A GUI controller

Suppose we need a simple program to look up items in a database, based on a search string.

The user can enter a search string in the text field and then press the Go button. This will at first put a “Searching…” message in the text area at the lower part. Then the actual search will be performed at a database, which may take a few seconds. Finally the results from the database are shown in the text area. In SubScript you can program that sequence of events and actions in an intuitively clear way:

  searchSequence = searchCommand  showSearchingText searchInDatabase showSearchResults

Here searchCommand would represent the event of the user pressing the button. showSearchingText and showSearchResults each write something in the text area. searchInDatabase does the database search. searchCommand is refined with a reusable script named clicked:

  searchCommand  = clicked(searchButton)

This clicked script “happens” when the user presses the search button. It is defined in a utility object subscript.swing.Scripts. As a bonus, the action script makes sure the button is exactly enabled when applicable. It will automatically be disabled as long as searchInDatabase is going on. The definition of clicked is also marked as implicit so that its name may be left out:

  searchCommand = searchButton

This states as concise as possible that clicking the search button triggers he search. The script calls showSearchingText and showSearchResults set the text contents of the text area, which is represented by the variable namedoutputTA. A complication is that this must happen in the swing thread:

  showSearchingText = @gui: {outputTA.text = "Searching: "+searchTF.text}
  showSearchResults = @gui: {outputTA.text = ...}

Here @gui: is again an annotation’: gui is a method in subscript.swing.Scripts, that has the special value here as a parameter. This the code of this annotation is executed on activation. It makes sure that its operand (the code fragment) is executed in the swing thread, just as needed. The searchInDatabase could in a similar way perform a search on the database in a background thread. In this example, the search is simulated by a short sleep, but still in a background thread, so that the GUI will not be harmed during the sleep. A nice looking way to specify that an action must happen in a background thread is by enclosing it in braces with asterisks:

  searchInDatabase = {* Thread.sleep 3000 *}

If you would to program this functionality in plain Java, the resulting code will be much more complex. The code would look like:

private void searchButton_actionPerformed() {
  outputTA.text = "Searching for: " + searchTF.text;
  searchButton. setEnabled(false);
  new Thread() {
    public void run() {
      Thread.sleep(3000) //i.e. searchInDatabase
        new Runnable() {
          public void run() {
            outputTA.text = "Search ready";
            searchButton. setEnabled(true);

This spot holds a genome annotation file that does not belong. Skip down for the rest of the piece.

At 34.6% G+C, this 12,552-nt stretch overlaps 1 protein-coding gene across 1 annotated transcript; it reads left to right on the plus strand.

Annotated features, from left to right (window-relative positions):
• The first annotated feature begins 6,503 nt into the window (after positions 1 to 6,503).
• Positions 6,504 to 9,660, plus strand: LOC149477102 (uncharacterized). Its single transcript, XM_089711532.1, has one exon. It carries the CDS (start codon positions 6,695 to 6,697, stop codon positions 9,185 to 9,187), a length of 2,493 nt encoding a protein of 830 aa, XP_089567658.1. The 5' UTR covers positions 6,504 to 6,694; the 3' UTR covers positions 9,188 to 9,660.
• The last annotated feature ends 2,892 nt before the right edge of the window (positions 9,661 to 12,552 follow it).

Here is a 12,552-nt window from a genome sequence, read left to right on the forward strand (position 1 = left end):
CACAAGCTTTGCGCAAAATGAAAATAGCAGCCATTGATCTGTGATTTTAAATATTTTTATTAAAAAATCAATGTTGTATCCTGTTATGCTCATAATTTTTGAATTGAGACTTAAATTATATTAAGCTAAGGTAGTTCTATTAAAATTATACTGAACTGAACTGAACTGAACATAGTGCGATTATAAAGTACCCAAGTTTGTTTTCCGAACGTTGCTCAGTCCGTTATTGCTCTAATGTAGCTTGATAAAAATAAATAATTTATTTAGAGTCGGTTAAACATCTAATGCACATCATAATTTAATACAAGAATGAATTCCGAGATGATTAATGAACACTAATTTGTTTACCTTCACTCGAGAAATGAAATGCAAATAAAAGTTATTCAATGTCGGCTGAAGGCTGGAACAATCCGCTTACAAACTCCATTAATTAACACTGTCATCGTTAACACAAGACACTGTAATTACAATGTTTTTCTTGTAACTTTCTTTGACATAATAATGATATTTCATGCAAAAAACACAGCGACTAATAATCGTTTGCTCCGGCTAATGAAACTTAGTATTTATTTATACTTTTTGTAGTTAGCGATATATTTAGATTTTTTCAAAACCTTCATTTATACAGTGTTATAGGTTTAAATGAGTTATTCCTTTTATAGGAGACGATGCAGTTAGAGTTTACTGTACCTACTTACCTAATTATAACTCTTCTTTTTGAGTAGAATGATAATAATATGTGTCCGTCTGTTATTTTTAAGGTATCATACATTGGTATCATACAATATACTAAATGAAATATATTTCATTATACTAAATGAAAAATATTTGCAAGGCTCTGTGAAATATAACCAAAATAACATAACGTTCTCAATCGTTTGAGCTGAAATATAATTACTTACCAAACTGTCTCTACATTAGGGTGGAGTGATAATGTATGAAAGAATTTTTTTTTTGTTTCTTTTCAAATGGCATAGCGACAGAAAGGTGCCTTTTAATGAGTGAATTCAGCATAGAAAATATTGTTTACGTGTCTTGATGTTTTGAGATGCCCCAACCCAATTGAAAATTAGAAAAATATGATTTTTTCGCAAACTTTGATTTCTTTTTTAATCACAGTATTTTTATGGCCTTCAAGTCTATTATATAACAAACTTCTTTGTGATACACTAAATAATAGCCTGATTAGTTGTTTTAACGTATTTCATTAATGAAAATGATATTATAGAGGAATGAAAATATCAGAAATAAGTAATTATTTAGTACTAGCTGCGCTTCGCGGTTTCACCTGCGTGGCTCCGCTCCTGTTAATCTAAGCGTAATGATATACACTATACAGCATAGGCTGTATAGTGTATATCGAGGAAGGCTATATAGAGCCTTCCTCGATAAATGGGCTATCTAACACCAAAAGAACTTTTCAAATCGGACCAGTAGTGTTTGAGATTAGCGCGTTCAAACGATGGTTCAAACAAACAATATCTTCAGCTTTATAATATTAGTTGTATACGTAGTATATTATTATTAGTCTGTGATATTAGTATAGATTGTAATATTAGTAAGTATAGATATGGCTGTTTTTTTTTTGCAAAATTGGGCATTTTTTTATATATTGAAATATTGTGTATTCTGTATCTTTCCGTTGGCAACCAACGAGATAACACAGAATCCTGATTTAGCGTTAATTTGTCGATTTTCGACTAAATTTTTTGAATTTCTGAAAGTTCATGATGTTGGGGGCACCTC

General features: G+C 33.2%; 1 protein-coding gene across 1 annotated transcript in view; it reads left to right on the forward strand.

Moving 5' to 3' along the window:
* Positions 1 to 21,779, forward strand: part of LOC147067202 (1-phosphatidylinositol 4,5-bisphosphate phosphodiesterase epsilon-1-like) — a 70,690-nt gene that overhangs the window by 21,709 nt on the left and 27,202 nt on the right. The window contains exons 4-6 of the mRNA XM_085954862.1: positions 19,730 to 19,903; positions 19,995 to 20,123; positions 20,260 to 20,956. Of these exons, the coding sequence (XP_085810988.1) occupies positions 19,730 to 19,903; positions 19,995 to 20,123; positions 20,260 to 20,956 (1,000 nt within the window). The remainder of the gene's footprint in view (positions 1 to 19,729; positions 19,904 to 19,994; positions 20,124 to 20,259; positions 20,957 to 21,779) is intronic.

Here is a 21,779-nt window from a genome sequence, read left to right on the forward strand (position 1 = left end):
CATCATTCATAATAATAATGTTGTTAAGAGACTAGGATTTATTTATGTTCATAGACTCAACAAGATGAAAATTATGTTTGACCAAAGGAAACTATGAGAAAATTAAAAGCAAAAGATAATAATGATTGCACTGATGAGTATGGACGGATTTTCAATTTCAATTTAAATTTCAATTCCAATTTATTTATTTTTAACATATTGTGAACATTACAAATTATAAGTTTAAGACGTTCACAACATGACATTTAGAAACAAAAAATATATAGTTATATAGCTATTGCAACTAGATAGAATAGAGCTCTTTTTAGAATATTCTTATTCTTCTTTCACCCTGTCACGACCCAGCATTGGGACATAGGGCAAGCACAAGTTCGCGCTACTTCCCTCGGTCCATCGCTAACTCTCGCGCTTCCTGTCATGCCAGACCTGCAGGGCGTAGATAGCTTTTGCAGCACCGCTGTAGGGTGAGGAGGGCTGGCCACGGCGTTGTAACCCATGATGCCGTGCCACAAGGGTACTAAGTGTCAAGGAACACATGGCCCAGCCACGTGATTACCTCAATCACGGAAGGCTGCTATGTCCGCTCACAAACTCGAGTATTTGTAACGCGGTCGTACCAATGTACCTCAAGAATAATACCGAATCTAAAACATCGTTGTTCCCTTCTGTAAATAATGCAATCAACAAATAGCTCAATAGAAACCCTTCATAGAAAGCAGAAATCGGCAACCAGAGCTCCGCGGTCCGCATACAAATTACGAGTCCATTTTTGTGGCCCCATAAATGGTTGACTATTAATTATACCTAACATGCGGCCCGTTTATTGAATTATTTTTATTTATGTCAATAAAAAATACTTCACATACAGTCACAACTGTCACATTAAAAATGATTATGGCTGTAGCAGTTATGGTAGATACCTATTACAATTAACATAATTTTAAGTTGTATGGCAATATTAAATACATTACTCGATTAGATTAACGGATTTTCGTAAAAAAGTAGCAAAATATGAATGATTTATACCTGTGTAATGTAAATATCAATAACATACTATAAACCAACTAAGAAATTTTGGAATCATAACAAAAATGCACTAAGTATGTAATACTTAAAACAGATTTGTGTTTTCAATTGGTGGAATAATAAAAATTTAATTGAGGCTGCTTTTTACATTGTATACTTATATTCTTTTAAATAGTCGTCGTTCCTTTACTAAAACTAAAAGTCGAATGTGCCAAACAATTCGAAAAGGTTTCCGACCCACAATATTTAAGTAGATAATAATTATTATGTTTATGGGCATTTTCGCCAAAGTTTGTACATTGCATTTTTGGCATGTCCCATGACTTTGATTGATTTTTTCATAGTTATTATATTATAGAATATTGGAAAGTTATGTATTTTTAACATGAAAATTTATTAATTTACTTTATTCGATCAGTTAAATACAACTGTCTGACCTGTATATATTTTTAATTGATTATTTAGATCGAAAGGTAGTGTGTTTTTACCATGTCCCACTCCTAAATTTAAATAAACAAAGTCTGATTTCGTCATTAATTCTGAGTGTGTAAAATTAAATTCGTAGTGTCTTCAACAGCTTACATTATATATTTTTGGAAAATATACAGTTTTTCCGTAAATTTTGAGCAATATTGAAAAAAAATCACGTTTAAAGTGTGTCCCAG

In Scala it would be much similar:

val searchButton = new Button("Go") {
  reactions.+= {
    case ButtonClicked(b) =>
      enabled = false
      outputTA.text = "Searching for: " + searchTF.text
      new Thread(new Runnable {
        def run() {
          Thread.sleep(3000) //i.e. searchInDatabase
          javax.swing.SwingUtilities.invokeLater(new Runnable {
            def run() {outputTA.text = "Search ready"
                       enabled = true

For a good comparison of sizes, the SubScript version without refinements is:

live =       searchButton
       @gui: {outputTA.text="Searching for: " + searchTF.text}
             {* Thread.sleep(3000) *} //i.e. searchInDatabase
       @gui: {outputTA.text="Search ready"}

Extending the program

It is easy to extend the functionality of this program. For instance, the search action may also be triggered by the user pressing the Enter key in the search text field (searchTF). For this purpose we can adapt the searchCommand. Another user command could be to cancel an ongoing search in the database. For this the user could press a Cancel button, or press the Escape key. Finally the user may want to exit the application by pressing an Exit button, rather than clicking in the closing box. Moreover, he should then be presented a dialog where he can confirm the exit.

  searchCommand = searchButton + Key.Enter
  cancelCommand = cancelButton + Key.Escape
  exitCommand   = exitButton   + windowClosing

Here the plus symbol denotes choice, just like the semicolon denotes sequence. There are quite some other operators like these, most of which express a specific flavour of parallelism. windowClosing is a predefined script. Key.Enter and Key.Escape stand for calls to implicit scripts key and vkey. We see that searchCommand has been defined as an addition of a button and a character. This is something new in programming; I call it ”Item Algebra”, see later. After the exit command, a confirmation dialog should come up, in the Swing thread. If the user confirms, then the program should end. After the cancel command, an applicable text should be shown in the text area:

  exit         =   exitCommand @gui: while (!confirmExit)
  cancelSearch = cancelCommand @gui: showCanceledText

This exit script is easily added to the live script: